The Old Man and the Sea is one of Hemingway’s most popular novels. In the story, Santiago, an old Cuban fisherman, battles with the ocean and an enormous marlin he hooks on his fishing line. The bulk of the novel is devoted to this conflict and his physical and mental fortitude in the face of it. Although he does real in the marlin, the ocean takes it back, and he’s left where he started.
In 1984, readers can find examples of internal and external conflicts. Winston Smith has to contend with his society, the rules of the dystopian Party, and more. He’s constantly on guard, trying to make sure that no one knows he’s thinking independently, keeping a journal, having sex, or buying objects from off-limits stores. These seemingly small rebellions are huge acts in his eyes and the eyes of the Party. They are part of what eventually leads to his fate.
Explore George Orwell’s best books.
The Rime of the Ancient Mariner by Samuel Taylor Coleridge
In this classic, long poem, the Mariner tells a terrifying story of external and internal conflicts. He describes being trapped alone at sea, faced with the prospect of death in multiple forms, the resurrection of his comrades, and other supernatural elements. Here are a few famous lines from the poem:
Water, water, everywhere,
And all the boards did shrink;
Water, water, everywhere,
Nor any drop to drink.
The speaker is alone, resource-less, and forced to face the fact that the ship and the sea will likely be his grave.
Discover Samuel Taylor Coleridge’s other poems.
Why Do Writers Use External Conflict?
Conflict is crucial to writing a compelling story. Without some kind of conflict in the novel, whether that be human against human or human against society, etc., readers won’t have anything to keep their attention. There would be nothing to drive the plot nor a reason to get to the end of the novel/poem/story to find out how the conflict is resolved. External conflict is one of the more common types of conflict and usually the one that readers first consider when they consider the board word, “conflict.”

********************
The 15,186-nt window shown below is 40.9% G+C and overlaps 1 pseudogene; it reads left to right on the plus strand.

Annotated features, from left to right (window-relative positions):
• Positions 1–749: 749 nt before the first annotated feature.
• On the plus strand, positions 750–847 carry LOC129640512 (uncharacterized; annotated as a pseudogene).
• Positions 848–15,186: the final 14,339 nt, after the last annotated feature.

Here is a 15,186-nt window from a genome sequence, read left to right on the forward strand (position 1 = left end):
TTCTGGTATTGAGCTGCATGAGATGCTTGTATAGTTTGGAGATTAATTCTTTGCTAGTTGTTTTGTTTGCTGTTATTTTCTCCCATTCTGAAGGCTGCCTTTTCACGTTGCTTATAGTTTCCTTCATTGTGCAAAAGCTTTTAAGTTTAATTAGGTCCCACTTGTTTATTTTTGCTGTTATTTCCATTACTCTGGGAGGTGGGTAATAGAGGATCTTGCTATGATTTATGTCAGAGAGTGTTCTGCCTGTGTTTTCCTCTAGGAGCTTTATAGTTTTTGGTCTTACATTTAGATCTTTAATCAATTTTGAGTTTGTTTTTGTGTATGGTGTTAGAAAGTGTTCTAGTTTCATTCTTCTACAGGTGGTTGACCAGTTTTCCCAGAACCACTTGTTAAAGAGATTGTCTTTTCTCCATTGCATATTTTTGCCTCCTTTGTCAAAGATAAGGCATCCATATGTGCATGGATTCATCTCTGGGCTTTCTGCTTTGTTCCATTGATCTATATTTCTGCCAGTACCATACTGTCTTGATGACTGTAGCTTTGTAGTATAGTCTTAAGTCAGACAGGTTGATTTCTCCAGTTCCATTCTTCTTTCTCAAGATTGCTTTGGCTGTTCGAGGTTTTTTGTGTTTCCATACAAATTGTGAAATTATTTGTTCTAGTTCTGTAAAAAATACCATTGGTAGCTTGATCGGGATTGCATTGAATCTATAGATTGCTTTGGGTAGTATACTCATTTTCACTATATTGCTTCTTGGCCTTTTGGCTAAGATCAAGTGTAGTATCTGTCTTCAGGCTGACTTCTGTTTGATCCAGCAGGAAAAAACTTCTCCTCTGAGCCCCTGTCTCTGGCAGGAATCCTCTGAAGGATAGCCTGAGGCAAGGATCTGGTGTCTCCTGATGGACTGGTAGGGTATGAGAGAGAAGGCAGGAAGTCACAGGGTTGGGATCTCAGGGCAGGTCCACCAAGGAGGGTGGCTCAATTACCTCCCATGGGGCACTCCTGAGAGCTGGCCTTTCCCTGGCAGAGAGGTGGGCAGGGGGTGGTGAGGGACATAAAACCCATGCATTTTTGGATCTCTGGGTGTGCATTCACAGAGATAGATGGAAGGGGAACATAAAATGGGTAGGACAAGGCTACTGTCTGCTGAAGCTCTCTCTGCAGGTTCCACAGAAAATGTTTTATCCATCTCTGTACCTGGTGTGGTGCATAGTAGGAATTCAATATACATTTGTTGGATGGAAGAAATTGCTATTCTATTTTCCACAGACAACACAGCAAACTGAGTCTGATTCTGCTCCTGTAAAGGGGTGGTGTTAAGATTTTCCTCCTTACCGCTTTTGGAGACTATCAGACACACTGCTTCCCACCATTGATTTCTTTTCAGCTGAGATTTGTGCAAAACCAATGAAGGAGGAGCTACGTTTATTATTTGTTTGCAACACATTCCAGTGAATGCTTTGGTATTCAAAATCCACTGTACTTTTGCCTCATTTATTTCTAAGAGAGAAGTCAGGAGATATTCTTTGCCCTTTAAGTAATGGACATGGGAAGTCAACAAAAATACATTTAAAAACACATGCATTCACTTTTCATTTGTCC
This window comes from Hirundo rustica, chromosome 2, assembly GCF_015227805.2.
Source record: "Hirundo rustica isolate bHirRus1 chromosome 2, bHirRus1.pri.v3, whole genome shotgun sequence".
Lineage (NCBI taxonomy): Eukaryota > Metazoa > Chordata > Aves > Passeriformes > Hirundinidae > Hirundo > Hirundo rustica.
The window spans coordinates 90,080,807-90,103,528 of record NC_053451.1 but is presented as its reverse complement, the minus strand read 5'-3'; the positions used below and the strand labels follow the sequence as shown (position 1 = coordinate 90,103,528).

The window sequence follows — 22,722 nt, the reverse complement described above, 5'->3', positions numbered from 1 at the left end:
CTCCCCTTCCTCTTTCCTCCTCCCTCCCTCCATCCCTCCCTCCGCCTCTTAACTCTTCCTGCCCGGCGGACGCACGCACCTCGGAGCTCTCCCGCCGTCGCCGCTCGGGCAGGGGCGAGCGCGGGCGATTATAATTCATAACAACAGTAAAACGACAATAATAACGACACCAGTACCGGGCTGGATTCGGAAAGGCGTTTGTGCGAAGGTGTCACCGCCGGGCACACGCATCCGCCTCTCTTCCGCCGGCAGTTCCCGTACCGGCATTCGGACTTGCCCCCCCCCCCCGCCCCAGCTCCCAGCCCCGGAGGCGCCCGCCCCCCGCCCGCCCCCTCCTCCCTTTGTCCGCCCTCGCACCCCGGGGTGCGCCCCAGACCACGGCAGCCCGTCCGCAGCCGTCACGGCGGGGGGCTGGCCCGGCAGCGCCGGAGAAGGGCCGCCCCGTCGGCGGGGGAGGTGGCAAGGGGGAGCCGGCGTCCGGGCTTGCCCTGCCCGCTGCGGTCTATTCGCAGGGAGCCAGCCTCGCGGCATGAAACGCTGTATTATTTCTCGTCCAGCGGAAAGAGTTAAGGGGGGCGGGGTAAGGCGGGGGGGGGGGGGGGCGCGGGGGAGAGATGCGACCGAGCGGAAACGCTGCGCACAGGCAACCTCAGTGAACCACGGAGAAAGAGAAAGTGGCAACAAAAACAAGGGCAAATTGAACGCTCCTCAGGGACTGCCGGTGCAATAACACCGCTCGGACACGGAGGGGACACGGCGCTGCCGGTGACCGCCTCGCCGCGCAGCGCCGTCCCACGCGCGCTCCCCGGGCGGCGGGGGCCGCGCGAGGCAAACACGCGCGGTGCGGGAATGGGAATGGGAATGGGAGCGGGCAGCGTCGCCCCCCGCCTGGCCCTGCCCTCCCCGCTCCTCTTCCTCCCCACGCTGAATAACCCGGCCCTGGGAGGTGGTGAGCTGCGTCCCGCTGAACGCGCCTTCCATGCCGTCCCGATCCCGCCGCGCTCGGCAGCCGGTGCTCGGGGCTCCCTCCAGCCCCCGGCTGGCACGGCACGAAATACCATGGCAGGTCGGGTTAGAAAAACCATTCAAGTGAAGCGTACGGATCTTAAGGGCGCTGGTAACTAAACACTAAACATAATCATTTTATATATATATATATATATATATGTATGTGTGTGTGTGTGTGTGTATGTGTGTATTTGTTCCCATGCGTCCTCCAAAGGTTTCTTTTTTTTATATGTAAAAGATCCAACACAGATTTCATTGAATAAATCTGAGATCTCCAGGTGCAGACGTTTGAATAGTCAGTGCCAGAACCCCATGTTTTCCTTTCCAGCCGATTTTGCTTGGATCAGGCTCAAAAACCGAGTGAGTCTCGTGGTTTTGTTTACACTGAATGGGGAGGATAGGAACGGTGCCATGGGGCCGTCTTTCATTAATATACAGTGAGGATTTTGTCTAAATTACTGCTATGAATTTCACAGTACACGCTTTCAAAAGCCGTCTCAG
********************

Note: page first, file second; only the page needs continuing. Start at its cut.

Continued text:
Although this word evokes images of battles, fights, and arguments, external conflicts can be simpler. For example, someone’s attempts to befriend a disgruntled neighbor or a character’s quest to make their way through a storm.
Related Literary Terms
- Anti-Hero: a character who is characterized by contrasting traits. This person has some of the traits of a hero and a villain.
- Audience: the group for which an artist or writer makes a piece of art or writes.
- Characterization: a literary device used to detail and explains the aspects of a specifically crafted character in a novel, play, or poem.
- Genre: a type of art, literary work, or musical composition defined by its content, style, or a specific form to which it conforms.
- Prose: a written and spoken language form that does not use a metrical pattern or rhyme scheme.
- Watch: Learn Types of Conflict Using Clips
- Watch: What are the Types of Literary Conflict?
- Watch: 6 Story Conflicts Possible in Your Book